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5 Traps That Can Completely Derail Your Product Roadmap

by | Feb 3, 2023 | Entrepreneurship

If you are running a tech company, managing product roadmap is a tough job.

You get feature requests from all the directions and it’s almost impossible to prioritise the things.

There are defects that need to be fixed urgently, there are feature requests that can improve the product significantly and finally there are some traps that are extremely appealing, highly promising and hence take the top spot on the priority list.

While running ProfitBooks, we are guilty of falling in each of those traps and ended up wasting a lot of development effort, time, and money.

Let’s talk about these 5 traps that can seriously hamper your product roadmap.


1) When a potential customer says – “build this feature and then I will buy your product”

Every now and then we meet a customer who kind of blackmails us. During initial days, we badly needed customers and we would accept any demand made by the customers if they promised to buy the money.

As ProfitBooks is a software product, price of the application is fixed. Even if build a new feature, we can’t charge specific customer for that. When we raise prices, the change is applicable to all of our customers.

So, adding a new feature for one customer was a stupid thing. Out of desperation, we entertained too many requests like this during early days and that resulted in messy code that was difficult to maintain.

When we realised this mistake, we stopped acting impulsively and started recording all the feature requests. We did loose some customers but that was fine. We were to prioritise the feature requests based on the number of requests coming from our target customers.


2) Channel partner says – “I’ve 100 customers who want this feature. Just build it and I will sell 100 licences”.

Out of nowhere you get an inquiry from a channel partner/distributor/reseller who promises you huge number of ‘ready’ customers if you build a certain feature.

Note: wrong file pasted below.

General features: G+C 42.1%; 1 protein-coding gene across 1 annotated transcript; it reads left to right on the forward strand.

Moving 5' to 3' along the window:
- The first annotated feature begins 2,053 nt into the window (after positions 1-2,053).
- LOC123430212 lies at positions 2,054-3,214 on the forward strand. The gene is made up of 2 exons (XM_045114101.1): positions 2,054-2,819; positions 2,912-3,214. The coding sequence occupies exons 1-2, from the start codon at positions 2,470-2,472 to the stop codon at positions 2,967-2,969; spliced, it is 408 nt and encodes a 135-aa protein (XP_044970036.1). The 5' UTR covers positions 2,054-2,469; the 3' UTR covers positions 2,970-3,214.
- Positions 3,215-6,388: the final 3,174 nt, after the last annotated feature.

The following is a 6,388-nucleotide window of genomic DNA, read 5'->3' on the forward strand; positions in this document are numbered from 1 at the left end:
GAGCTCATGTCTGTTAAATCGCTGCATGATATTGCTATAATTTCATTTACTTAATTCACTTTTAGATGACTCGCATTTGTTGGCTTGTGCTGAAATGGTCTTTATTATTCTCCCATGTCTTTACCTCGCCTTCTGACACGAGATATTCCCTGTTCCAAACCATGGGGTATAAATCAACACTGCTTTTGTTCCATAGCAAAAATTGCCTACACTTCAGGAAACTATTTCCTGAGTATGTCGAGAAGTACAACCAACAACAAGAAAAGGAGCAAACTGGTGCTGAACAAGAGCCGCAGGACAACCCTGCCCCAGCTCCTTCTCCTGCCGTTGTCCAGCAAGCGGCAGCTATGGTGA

You get excited, put other work on hold, prioritise the suggested feature, develop it, deploy it, show it to your guy and boom… nothing happens.

Not a single customer is onboarded!

We’ve been there, seen that.

These channel partners come from a remote country in Africa asking for ‘small changes’ and just disappear when we build the features.

Not anymore.


3) Sales person says – “Our competitor has this feature and if we build it, I will be able to sell more licences”.

Competition is inevitable and there is always going to be a case where they do a certain thing better than you do.

Even if one customer asks about it, sales executive thinks that adding this feature will help us get 100s of new customers and huge sales.

This rarely happens unless the feature is essential. If it’s small enhancement, it’s never going to be a deal-breaker.

But working on it impulsively will definitely break your product roadmap.

Rule is simple, if that feature is advertised as a selling point or USP by your competitor, you have obviously build it.

Otherwise, take a deep breath and just ignore it.


4) Co-founder says – “This is a very small feature. If we add it, our users will love it”.

I’m guilty of doing this one. During initial days, I used to signup for competitor’s application and used to spend a lot of time analysing their screens.

I would think that this particular feature is great and if we add it, ProfitBooks will be the best accounting software out there.

I didn’t have any data to back my claim. It was possible that our competition might be thinking of removing that feature as nobody was using it 🙂

So, I used to chase our co-founder and CTO to work on it. That often turned out to be a failed experiment.

Here is my advice – don’t get into FOMO state by looking at your competitor’s product. Build your roadmap based on data and not on emotions.


5) Another company says – “Build an integration with our system and you’ll be able to sell to all of our customers”.

Isn’t it appealing?

Well, this could also be a trap. They might be needing you more than you need them.

We had explored integration opportunities with Gym management systems, hotel booking systems and many more. Nothing worked out and we ended up wasting our time.

Integrations are important but there must be data backing up the demand claim.

We built integrations with payment gateways and those were instant hit with our users.


Final Thoughts

I had recently met an entrepreneur friend who is running a SaaS company. I saw him walking into one of the above traps and compelled to write this post.

Hope my experience will help you avoid these traps so that you can stay on course to your product roadmap.

Let me know your thoughts in the comments section below.


Signing off,
Harshal Katre

Connect with me on Linkedin


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